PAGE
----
Pierre Rigaud Cavagnial de Vaudreuil
Serving as French governor of Louisiana from 1743 until 1753, Pierre de Vaudreuil was popular with the upper-class colonists and French officials for his elegant manners.
Serving as French governor of Louisiana from 1743 until 1753, Pierre de Vaudreuil was popular with the upper-class colonists and French officials for his elegant manners. He frequently sponsored balls, dinners, and other social events, helping to ease factions among the colony’s residents. Vaudreuil’s promotion of indigo production led to increased economic prosperity, as did the emergence of the sugar cane industry on his watch.
Pierre de Rigaud de Cavagnial, marquis de Vaudreuil was born in Quebec, Canada, on November 22, 1698, to Philippe de Rigaud, Marquis de Vaudreuil, governor-general of New France (now known as Canada), and Louise-Elisabeth de Joybert de Soulanges et de Marson. At age ten, he joined the French military. Advancing quickly, he was promoted to captain around 1715. After participating in several military engagements in Canada, Vaudreuil was awarded the Cross of St. Louis in 1730. He obtained a discharge and returned to France, however, following his mother’s death in 1740.
While in France, Vaudreuil was named to succeed Jean-Baptiste Le Moyne de Bienville as governor of Louisiana. While preparing for voyage, he met his future wife, Jeanne-Charlotte de Fleury des Chambault, a widow fifteen years his senior, whose expensive tastes later proved unpopular with the residents of Louisiana. When the couple arrived in New Orleans on May 10, 1743, Vaudreuil found the colony plagued by security problems, many of which were related to the onset of the War of Austrian Succession in 1740. Louisiana’s garrison was inadequate for colonial defense and the British had succeeded in gaining the allegiances of several Native American chiefs, on whom the colonists had depended for protection. Vaudreuil nevertheless managed to solidify France’s Native American alliances in Louisiana. He developed a particularly strong and useful relationship with the renegade Choctaw chief, Soulier Rouge, and subsequently persuaded the Choctaw to destroy an English trading expedition.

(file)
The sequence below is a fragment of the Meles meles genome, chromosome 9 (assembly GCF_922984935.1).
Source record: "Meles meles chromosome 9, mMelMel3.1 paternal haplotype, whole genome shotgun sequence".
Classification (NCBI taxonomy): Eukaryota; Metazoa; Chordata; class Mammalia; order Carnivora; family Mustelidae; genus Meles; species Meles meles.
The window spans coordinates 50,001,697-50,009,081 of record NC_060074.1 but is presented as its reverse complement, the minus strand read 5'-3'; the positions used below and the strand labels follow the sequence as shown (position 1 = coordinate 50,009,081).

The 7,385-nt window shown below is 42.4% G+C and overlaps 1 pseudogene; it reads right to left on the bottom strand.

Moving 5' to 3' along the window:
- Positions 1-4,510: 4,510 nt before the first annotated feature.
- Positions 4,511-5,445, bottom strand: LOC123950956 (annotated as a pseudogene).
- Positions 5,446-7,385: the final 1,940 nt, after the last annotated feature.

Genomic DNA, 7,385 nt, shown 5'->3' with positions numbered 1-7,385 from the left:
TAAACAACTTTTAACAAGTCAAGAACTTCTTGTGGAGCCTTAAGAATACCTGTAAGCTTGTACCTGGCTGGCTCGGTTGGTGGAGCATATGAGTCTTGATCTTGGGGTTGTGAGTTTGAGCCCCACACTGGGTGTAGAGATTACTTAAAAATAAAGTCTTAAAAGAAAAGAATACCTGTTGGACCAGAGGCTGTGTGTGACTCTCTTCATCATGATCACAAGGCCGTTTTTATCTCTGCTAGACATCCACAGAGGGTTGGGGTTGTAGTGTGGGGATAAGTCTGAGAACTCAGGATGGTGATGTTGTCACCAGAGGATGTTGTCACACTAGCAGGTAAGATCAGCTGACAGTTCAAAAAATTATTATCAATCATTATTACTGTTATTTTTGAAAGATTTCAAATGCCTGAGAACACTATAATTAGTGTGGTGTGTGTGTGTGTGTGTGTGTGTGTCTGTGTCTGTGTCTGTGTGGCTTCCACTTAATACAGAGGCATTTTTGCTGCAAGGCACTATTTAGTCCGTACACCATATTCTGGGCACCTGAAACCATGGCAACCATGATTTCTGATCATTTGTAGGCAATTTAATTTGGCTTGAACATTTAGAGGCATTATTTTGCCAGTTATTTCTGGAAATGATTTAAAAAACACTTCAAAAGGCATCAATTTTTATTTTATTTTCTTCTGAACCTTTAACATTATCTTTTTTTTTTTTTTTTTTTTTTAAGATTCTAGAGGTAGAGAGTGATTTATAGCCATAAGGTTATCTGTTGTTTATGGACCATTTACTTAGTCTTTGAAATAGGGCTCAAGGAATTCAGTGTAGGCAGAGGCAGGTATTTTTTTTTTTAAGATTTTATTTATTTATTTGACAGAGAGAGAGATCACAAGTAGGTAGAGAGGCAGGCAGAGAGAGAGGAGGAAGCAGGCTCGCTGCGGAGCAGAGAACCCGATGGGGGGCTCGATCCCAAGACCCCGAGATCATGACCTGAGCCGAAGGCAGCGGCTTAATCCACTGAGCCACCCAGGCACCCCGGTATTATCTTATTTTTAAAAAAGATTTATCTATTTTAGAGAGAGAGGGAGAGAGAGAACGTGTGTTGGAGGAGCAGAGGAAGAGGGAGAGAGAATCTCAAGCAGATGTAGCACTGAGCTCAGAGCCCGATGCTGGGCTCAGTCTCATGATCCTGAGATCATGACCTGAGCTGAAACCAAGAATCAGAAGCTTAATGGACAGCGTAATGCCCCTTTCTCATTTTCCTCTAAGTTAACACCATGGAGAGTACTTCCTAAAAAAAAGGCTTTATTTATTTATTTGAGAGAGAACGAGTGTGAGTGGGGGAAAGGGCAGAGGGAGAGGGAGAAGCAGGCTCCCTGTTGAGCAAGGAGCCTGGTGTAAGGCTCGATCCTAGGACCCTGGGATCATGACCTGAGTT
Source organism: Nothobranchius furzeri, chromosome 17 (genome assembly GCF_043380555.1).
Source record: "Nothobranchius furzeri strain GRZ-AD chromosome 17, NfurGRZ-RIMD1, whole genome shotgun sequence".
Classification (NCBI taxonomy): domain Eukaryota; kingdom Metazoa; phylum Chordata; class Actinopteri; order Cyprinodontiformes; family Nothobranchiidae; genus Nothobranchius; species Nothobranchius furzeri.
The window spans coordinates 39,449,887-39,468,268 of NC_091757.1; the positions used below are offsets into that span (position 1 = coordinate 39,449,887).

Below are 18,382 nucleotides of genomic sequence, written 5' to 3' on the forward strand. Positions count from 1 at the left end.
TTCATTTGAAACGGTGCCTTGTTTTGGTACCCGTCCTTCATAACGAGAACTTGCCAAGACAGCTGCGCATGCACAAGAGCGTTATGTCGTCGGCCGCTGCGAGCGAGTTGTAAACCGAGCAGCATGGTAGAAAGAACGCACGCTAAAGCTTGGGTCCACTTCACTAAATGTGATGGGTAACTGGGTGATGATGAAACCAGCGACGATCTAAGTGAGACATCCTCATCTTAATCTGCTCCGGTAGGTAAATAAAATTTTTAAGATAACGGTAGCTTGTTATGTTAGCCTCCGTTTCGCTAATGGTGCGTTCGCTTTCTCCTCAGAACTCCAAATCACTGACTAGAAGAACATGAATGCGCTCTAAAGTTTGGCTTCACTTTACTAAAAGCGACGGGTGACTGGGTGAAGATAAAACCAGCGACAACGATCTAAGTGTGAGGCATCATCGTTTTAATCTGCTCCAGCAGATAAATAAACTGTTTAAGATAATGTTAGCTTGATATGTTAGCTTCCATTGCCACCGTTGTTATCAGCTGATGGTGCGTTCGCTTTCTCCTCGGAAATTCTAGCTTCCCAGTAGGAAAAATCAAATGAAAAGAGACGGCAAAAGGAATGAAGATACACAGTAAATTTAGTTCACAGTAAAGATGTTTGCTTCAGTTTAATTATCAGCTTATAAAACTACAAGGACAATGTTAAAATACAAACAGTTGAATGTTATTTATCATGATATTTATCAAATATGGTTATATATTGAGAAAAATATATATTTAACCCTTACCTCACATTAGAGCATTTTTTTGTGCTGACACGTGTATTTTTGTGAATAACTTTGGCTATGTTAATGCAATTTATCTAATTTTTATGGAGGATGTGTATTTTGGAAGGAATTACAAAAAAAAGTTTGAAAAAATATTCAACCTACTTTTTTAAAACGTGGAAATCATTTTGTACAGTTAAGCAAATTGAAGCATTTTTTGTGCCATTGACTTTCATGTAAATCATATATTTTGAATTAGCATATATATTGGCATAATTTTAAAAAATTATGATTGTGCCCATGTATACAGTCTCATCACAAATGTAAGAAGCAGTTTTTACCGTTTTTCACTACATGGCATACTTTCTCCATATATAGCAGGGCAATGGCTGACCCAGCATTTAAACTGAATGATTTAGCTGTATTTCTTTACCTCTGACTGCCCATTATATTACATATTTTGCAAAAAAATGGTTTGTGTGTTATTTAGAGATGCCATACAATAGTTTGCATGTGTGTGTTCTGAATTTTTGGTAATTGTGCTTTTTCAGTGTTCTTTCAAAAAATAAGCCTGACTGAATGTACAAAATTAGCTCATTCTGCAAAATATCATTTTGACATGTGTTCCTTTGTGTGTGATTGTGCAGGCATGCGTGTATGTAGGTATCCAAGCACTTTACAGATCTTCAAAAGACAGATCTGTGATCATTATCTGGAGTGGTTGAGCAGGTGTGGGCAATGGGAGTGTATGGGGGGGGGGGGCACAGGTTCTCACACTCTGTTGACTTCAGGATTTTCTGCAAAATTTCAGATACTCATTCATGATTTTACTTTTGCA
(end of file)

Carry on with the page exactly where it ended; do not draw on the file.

Vaudreuil purchased a large plantation on the shore of Lake Ponchatrain in 1743. With a vested interest in improving the colony’s economy, he encouraged the production of indigo. He also ignored smuggling with Louisiana’s Spanish neighbors in order to provide colonists with a greater variety of supplies. These and other policies helped bringing a modicum of prosperity to Louisiana in the mid-1740s.
Vaudreuil was recalled to France on June 8, 1752, although he remained in Louisiana briefly to familiarize his successor, Louis Billouart de Kerlérec with the colony and its administration. After a short stay in Paris, the French Crown appointed Vaudreuil governor-general of New France in 1755. He was less successful in this position due, at least in part, to poor relations with Louis-Joseph, marquis de Montcalm de Saint-Véran, commanding general of French troops in Canada. He was forced to surrender New France to British forces under Amherst at Montreal on September 8, 1760.
One of several scapegoats for France’s losses in the New World, Vaudreuil was imprisoned in the Bastille on March 30, 1762 but released on May 18 of the same year. Exonerated in a military tribunal held in December 1763, he was awarded a pension and military decoration. He died in Paris on August 4, 1778.
Adapted from Carl A. Brasseux’s entry for the Dictionary of Louisiana Biography, a publication of the Louisiana Historical Association in cooperation with the Center for Louisiana Studies at the University of Louisiana, Lafayette.
Sources: William J. Eccles, “Pierre de Vaudreuil de Cavagnial, marquis de Vaudreuil,” in Dictionnaire Biographique du Canada, IV; Guy Frégault, Le Grand Marquis: Pierre de Rigaud de Vaudreuil et la Louisiane (1952).